#1
Hello folks! I have come back with some more questions. First off I am taking an AP theory course in High school, contrary to popular belief, my teacher does not suck. I have been having trouble keeping up with the course. A lot of the other kids have a heaping mass of musical experience, on many different instruments. I have been playing guitar for a year.

So without further ado,
I am getting a little mixed up with my scales. She gave us a sheet of homework to do over the weekend that asked us to write out ascending and descending major and minor scales.

I guess I just need a little bit of reinforcement. Would it just be easiest to memorize the Co5's and just fill the key signature in and write in all the notes with raised sevenths or whatever the question asks?

I am just looking for help I guess!

Easiest way to remember writing scales?
#2
If you know the circle of fifths, you'll know what notes are sharp/flat in any given key. If someone asked you to write out the major scale of X, you could think of the Co5 and see "oh Y and Y are sharp so the others are natural" and write it out accordingly.

That's how I do it atleast.
“Science cannot solve the ultimate mystery of nature. And that is because, in the last analysis, we ourselves are part of nature and therefore part of the mystery that we are trying to solve.”


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#3
So you are saying I should just memorize it? along with the Minor circle of fifths?
what order do the sharps and flats go in?
#4
Yes. You should know the circle of fifths. If you know the "major" circle of fifths, you already know the "minor" circle of fifths. Check this tight lesson out, written by slash_pwns:


Go to 5.0

http://www.ultimate-guitar.com/lessons/for_beginners/learning_music_theory_the_beginning.html
“Science cannot solve the ultimate mystery of nature. And that is because, in the last analysis, we ourselves are part of nature and therefore part of the mystery that we are trying to solve.”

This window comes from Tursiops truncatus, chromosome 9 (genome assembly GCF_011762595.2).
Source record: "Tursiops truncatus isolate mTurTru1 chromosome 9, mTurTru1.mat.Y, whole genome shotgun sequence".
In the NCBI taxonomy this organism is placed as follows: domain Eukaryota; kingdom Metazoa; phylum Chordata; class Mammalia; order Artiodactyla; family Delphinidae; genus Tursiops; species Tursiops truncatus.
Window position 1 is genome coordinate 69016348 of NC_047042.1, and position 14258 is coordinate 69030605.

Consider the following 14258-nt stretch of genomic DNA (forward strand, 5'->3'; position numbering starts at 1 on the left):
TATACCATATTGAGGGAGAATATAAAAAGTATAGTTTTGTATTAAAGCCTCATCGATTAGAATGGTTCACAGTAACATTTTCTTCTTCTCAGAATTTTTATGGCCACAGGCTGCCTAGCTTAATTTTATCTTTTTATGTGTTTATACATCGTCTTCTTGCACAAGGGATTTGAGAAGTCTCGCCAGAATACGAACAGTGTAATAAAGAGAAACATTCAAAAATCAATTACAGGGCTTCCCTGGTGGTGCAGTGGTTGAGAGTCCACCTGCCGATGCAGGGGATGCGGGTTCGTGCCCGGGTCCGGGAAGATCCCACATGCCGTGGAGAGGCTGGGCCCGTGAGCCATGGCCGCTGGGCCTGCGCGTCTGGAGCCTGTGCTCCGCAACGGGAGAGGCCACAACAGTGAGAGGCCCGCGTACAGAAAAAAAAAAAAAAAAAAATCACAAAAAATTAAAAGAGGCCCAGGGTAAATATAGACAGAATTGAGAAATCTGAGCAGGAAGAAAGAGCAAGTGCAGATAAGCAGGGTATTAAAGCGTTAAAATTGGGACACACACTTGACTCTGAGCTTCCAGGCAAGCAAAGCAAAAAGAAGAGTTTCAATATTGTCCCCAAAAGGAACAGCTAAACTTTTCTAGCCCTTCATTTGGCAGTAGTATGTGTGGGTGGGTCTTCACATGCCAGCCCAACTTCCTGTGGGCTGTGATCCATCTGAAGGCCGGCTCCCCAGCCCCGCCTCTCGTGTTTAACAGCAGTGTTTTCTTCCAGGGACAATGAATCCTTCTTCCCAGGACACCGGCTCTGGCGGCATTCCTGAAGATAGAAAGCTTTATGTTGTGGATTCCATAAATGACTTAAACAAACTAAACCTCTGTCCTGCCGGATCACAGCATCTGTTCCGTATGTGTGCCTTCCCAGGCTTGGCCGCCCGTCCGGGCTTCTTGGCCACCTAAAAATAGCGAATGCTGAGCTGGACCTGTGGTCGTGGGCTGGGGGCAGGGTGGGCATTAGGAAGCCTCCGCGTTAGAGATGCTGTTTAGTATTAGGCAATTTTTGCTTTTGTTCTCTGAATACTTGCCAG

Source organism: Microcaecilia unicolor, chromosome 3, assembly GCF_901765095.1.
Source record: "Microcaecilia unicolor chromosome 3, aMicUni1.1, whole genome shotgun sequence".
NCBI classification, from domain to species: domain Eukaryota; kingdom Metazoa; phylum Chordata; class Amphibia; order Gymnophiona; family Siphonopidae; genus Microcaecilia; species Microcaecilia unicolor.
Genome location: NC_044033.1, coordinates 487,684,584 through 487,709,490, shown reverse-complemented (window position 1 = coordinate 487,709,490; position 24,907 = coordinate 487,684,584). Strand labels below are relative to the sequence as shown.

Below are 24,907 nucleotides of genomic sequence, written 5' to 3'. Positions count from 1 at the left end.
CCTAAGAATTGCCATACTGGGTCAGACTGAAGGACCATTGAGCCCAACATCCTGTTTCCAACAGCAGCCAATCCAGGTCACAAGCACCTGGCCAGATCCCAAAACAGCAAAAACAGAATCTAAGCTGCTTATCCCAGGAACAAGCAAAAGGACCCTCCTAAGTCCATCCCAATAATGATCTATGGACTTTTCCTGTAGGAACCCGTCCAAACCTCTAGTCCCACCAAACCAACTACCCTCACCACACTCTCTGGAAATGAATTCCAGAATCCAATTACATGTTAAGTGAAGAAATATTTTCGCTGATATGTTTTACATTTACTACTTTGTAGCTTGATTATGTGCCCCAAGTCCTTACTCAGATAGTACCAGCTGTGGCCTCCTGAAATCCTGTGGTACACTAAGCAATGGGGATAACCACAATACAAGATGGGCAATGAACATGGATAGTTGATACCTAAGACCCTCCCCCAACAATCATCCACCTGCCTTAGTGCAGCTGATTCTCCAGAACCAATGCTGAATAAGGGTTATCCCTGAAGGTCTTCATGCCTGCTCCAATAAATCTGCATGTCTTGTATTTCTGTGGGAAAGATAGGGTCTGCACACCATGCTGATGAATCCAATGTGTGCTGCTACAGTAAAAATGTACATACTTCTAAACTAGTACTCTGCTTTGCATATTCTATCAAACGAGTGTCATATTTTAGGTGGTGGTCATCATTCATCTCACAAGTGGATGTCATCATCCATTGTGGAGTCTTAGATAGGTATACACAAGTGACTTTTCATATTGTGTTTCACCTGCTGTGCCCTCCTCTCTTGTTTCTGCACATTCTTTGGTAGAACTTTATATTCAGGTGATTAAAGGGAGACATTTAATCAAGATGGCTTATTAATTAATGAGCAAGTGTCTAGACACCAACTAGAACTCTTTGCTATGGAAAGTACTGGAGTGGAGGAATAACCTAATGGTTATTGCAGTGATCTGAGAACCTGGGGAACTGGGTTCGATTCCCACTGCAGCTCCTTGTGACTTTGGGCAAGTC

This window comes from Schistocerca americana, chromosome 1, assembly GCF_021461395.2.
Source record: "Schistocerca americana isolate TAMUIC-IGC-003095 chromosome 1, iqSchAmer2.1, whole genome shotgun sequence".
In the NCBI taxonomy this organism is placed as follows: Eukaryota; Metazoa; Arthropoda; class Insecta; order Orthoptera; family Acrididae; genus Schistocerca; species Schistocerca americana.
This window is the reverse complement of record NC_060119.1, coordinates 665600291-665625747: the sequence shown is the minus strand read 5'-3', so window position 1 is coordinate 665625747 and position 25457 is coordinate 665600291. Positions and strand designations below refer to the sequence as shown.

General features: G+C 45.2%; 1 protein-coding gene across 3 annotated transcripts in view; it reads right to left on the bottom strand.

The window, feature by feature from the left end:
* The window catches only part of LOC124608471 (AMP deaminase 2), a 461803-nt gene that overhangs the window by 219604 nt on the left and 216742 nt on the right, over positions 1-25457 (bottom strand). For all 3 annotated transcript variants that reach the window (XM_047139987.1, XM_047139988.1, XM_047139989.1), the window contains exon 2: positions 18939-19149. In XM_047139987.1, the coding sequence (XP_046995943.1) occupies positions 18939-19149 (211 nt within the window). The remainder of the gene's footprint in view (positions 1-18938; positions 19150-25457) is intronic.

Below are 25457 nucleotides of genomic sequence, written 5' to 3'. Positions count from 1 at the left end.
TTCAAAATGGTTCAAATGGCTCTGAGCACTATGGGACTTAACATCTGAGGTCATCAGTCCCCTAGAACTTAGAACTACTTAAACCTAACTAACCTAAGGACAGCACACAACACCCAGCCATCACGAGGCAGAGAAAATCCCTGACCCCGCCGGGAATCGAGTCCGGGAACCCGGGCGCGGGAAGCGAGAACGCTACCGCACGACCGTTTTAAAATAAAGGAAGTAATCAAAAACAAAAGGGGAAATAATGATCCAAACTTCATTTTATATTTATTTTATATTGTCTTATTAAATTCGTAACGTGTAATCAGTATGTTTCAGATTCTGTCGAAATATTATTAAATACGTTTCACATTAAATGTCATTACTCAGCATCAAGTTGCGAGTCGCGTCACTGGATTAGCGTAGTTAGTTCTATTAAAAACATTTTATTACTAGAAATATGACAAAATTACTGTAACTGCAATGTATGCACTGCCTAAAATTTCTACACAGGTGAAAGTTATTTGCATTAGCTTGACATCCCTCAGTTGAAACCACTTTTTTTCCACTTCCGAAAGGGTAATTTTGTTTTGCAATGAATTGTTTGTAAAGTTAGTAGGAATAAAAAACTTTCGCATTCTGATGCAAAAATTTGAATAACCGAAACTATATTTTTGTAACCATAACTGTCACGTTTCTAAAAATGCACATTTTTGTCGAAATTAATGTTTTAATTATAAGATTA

-Max Planck

☮∞☯♥
#5
don't even bother with the circle of fifths here. know these three rules:

1. there are natural occurring half steps between E to F, and B to C
2. major scale consists of these steps: W W h W W W h
3. minor scale consists of these steps: W h W W h W W

that's all you need to know really. oh, and harmonic minor has a raised seventh, melodic minor has a raised 6th and 7th and changes to natural minor descending.
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#6
Quote by TK1
don't even bother with the circle of fifths here. know these three rules:

1. there are natural occurring half steps between E to F, and B to C
2. major scale consists of these steps: W W h W W W h
3. minor scale consists of these steps: W h W W h W W

that's all you need to know really. oh, and harmonic minor has a raised seventh, melodic minor has a raised 6th and 7th and changes to natural minor descending.
What the hell does #1 mean?


Edit: And why build out the scale which takes forever when you could already know the Co5?
“Science cannot solve the ultimate mystery of nature. And that is because, in the last analysis, we ourselves are part of nature and therefore part of the mystery that we are trying to solve.”


-Max Planck

☮∞☯♥
#7
^^Yeah I'd rather bother with the Co5'ths.

Your method requires writing out the entire scale, which isn't bad, but using the Co5'ths is much faster, for you can already know how many sharps/flats there are in a key, then just use "BEADGCF" to figure out which notes are sharp/flat.

And there's more to the Co5'ths than just key sigs.
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#9
Quote by Johnljones7443
He means E#/Fb and and B#/Cb don't exist.
...that's not good. E# is in the key of F#. Fb is in the key of Cb. B# is in the key of C#. Cb is in the key of Gb. They exist! ...
“Science cannot solve the ultimate mystery of nature. And that is because, in the last analysis, we ourselves are part of nature and therefore part of the mystery that we are trying to solve.”


-Max Planck

☮∞☯♥
#10
I'll add though that there is no shame in going to the teacher for help. That's what they're there for. He'll probably be thrilled that you even enough interest in the material to ask questions.